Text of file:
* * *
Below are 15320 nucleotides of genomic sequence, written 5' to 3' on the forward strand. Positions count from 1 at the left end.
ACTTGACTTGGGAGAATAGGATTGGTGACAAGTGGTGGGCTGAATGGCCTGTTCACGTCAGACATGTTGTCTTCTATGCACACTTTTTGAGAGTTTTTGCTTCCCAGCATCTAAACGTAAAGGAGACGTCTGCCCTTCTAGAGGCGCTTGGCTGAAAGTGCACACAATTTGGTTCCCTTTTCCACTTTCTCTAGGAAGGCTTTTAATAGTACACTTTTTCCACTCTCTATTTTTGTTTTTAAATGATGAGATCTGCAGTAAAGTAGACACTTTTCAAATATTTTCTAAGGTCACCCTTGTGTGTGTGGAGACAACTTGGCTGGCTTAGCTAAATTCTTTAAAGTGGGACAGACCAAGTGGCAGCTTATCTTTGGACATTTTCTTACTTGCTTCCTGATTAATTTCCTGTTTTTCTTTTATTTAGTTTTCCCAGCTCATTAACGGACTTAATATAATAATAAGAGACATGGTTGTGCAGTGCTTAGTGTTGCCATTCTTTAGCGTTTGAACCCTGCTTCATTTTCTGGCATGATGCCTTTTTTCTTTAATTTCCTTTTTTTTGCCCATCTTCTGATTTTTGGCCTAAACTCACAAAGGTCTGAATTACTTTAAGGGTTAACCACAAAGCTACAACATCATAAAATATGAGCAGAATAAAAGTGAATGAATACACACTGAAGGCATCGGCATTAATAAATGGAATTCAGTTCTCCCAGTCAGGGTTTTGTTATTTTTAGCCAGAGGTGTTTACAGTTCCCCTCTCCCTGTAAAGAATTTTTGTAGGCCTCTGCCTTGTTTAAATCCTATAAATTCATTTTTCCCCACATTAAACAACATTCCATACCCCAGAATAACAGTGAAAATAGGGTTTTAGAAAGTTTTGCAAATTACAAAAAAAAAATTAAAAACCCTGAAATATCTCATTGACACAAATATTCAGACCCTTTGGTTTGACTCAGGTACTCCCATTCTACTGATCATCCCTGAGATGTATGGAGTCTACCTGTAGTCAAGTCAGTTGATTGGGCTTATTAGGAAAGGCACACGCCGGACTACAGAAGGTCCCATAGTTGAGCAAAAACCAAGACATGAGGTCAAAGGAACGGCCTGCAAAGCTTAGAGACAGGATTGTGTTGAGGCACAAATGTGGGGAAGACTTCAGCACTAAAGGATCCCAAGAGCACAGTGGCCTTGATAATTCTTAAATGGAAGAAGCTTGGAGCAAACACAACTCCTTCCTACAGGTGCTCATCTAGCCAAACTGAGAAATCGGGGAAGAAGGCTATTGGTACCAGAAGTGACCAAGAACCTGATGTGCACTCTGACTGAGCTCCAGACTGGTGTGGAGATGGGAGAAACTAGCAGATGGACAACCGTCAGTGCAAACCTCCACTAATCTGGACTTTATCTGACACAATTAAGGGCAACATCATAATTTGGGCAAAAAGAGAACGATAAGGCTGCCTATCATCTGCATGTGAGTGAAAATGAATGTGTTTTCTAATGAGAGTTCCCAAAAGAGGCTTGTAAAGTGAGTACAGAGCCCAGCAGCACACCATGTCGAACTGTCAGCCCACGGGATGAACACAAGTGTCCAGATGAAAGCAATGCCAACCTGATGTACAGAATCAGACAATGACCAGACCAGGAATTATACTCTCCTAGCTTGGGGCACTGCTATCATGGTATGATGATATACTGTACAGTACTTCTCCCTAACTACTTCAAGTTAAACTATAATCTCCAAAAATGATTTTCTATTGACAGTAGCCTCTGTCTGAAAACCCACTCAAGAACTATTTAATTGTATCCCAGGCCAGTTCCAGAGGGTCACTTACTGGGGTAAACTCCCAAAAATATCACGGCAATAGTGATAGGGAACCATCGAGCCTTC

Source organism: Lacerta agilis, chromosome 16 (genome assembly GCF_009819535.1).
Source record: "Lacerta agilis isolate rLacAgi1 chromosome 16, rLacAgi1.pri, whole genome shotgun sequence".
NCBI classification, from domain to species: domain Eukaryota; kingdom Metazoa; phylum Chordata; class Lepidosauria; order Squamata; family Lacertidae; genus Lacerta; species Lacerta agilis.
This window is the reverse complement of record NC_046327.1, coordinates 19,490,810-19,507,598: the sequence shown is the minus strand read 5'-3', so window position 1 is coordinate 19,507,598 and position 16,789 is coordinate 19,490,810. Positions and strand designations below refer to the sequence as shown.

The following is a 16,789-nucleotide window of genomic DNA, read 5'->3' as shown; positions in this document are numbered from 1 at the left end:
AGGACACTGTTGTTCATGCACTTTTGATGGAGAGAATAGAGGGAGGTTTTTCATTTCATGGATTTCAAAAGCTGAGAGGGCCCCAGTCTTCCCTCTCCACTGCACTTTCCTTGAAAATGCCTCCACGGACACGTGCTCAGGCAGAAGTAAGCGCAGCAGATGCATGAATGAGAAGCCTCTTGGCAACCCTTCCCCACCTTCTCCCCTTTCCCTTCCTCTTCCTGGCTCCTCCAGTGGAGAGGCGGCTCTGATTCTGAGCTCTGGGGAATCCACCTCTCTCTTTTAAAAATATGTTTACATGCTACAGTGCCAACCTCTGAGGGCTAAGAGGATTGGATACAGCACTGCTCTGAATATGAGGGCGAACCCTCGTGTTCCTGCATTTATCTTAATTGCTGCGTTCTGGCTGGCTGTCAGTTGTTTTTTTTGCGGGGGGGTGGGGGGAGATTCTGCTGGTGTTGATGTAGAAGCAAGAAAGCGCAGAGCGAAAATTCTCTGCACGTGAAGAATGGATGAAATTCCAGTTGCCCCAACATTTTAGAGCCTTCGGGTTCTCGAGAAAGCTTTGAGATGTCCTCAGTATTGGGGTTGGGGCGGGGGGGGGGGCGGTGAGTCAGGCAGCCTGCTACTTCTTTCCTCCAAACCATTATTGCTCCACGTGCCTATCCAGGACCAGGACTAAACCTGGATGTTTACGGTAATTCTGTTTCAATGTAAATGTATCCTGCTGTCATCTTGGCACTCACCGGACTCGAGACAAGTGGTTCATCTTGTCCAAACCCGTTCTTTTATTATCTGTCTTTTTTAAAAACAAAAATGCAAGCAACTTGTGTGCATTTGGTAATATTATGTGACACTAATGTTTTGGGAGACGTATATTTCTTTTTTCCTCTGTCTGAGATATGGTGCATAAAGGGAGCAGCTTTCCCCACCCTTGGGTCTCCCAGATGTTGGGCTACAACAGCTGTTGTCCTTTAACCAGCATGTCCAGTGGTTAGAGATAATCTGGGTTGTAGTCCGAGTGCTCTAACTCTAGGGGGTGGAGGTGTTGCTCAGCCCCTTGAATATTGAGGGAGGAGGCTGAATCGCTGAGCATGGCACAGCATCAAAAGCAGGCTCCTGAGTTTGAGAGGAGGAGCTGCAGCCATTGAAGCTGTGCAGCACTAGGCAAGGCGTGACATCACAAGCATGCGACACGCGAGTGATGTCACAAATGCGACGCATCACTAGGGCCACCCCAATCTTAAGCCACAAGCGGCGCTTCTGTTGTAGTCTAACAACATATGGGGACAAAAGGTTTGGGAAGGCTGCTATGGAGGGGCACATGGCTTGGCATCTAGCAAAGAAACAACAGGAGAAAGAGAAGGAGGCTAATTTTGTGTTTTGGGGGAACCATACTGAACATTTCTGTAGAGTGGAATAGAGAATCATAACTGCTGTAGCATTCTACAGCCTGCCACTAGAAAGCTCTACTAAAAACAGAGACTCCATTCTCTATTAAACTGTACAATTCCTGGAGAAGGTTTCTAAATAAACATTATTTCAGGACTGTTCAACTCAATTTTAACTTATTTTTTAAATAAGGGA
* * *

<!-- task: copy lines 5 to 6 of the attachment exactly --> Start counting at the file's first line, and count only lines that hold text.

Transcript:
NCBI classification, from domain to species: domain Eukaryota; kingdom Metazoa; phylum Chordata; class Lepidosauria; order Squamata; family Lacertidae; genus Lacerta; species Lacerta agilis.
This window is the reverse complement of record NC_046327.1, coordinates 19,490,810-19,507,598: the sequence shown is the minus strand read 5'-3', so window position 1 is coordinate 19,507,598 and position 16,789 is coordinate 19,490,810. Positions and strand designations below refer to the sequence as shown.